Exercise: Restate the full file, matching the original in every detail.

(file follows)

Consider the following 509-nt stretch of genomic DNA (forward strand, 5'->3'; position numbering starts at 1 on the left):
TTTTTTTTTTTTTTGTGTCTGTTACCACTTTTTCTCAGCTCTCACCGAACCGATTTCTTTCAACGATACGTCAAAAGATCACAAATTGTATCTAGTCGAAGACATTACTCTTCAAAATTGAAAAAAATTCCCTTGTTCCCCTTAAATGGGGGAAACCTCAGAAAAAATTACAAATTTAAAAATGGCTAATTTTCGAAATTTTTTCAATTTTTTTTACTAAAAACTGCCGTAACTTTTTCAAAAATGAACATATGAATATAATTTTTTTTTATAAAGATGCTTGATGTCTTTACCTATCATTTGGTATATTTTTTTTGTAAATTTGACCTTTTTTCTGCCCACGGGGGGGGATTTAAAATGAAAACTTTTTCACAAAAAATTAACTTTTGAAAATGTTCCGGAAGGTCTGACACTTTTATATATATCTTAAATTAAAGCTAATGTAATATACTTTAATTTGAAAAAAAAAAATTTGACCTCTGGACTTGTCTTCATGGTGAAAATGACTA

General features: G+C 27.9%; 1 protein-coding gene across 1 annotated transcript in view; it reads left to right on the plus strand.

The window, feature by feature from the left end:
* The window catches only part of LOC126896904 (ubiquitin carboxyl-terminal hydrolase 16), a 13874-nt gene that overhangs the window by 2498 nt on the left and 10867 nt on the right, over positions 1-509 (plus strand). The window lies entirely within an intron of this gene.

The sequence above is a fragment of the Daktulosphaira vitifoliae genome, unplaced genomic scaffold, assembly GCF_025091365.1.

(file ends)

Consider the following 509-nt stretch of genomic DNA (forward strand, 5'->3'; position numbering starts at 1 on the left):
TTTTTTTTTTTTTTGTGTCTGTTACCACTTTTTCTCAGCTCTCACCGAACCGATTTCTTTCAACGATACGTCAAAAGATCACAAATTGTATCTAGTCGAAGACATTACTCTTCAAAATTGAAAAAAATTCCCTTGTTCCCCTTAAATGGGGGAAACCTCAGAAAAAATTACAAATTTAAAAATGGCTAATTTTCGAAATTTTTTCAATTTTTTTTACTAAAAACTGCCGTAACTTTTTCAAAAATGAACATATGAATATAATTTTTTTTTATAAAGATGCTTGATGTCTTTACCTATCATTTGGTATATTTTTTTTGTAAATTTGACCTTTTTTCTGCCCACGGGGGGGGATTTAAAATGAAAACTTTTTCACAAAAAATTAACTTTTGAAAATGTTCCGGAAGGTCTGACACTTTTATATATATCTTAAATTAAAGCTAATGTAATATACTTTAATTTGAAAAAAAAAAATTTGACCTCTGGACTTGTCTTCATGGTGAAAATGACTA

General features: G+C 27.9%; 1 protein-coding gene across 1 annotated transcript in view; it reads left to right on the plus strand.

The window, feature by feature from the left end:
* The window catches only part of LOC126896904 (ubiquitin carboxyl-terminal hydrolase 16), a 13874-nt gene that overhangs the window by 2498 nt on the left and 10867 nt on the right, over positions 1-509 (plus strand). The window lies entirely within an intron of this gene.

The sequence above is a fragment of the Daktulosphaira vitifoliae genome, unplaced genomic scaffold, assembly GCF_025091365.1.